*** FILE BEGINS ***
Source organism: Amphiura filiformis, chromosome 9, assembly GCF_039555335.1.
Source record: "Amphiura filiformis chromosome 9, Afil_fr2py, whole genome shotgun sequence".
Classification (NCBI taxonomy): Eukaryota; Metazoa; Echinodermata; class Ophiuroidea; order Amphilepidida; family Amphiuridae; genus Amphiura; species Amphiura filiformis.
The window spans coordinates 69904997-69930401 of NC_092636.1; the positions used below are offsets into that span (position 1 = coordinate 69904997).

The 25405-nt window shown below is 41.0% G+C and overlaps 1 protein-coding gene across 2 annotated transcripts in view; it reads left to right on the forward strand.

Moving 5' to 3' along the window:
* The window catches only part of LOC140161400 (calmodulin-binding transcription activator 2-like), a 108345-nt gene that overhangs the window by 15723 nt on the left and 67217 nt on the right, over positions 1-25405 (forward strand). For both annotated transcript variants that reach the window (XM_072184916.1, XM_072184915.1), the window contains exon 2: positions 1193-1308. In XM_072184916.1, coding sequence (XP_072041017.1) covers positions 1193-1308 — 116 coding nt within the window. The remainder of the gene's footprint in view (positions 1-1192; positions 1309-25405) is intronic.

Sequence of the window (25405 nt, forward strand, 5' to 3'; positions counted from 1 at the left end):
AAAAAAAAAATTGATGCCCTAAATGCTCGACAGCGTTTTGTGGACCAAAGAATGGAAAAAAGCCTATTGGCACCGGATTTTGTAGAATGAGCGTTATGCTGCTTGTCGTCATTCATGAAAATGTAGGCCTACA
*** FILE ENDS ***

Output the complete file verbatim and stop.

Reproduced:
Source organism: Amphiura filiformis, chromosome 9, assembly GCF_039555335.1.
Source record: "Amphiura filiformis chromosome 9, Afil_fr2py, whole genome shotgun sequence".
Classification (NCBI taxonomy): Eukaryota; Metazoa; Echinodermata; class Ophiuroidea; order Amphilepidida; family Amphiuridae; genus Amphiura; species Amphiura filiformis.
The window spans coordinates 69904997-69930401 of NC_092636.1; the positions used below are offsets into that span (position 1 = coordinate 69904997).

The 25405-nt window shown below is 41.0% G+C and overlaps 1 protein-coding gene across 2 annotated transcripts in view; it reads left to right on the forward strand.

Moving 5' to 3' along the window:
* The window catches only part of LOC140161400 (calmodulin-binding transcription activator 2-like), a 108345-nt gene that overhangs the window by 15723 nt on the left and 67217 nt on the right, over positions 1-25405 (forward strand). For both annotated transcript variants that reach the window (XM_072184916.1, XM_072184915.1), the window contains exon 2: positions 1193-1308. In XM_072184916.1, coding sequence (XP_072041017.1) covers positions 1193-1308 — 116 coding nt within the window. The remainder of the gene's footprint in view (positions 1-1192; positions 1309-25405) is intronic.

Sequence of the window (25405 nt, forward strand, 5' to 3'; positions counted from 1 at the left end):
AAAAAAAAAATTGATGCCCTAAATGCTCGACAGCGTTTTGTGGACCAAAGAATGGAAAAAAGCCTATTGGCACCGGATTTTGTAGAATGAGCGTTATGCTGCTTGTCGTCATTCATGAAAATGTAGGCCTACA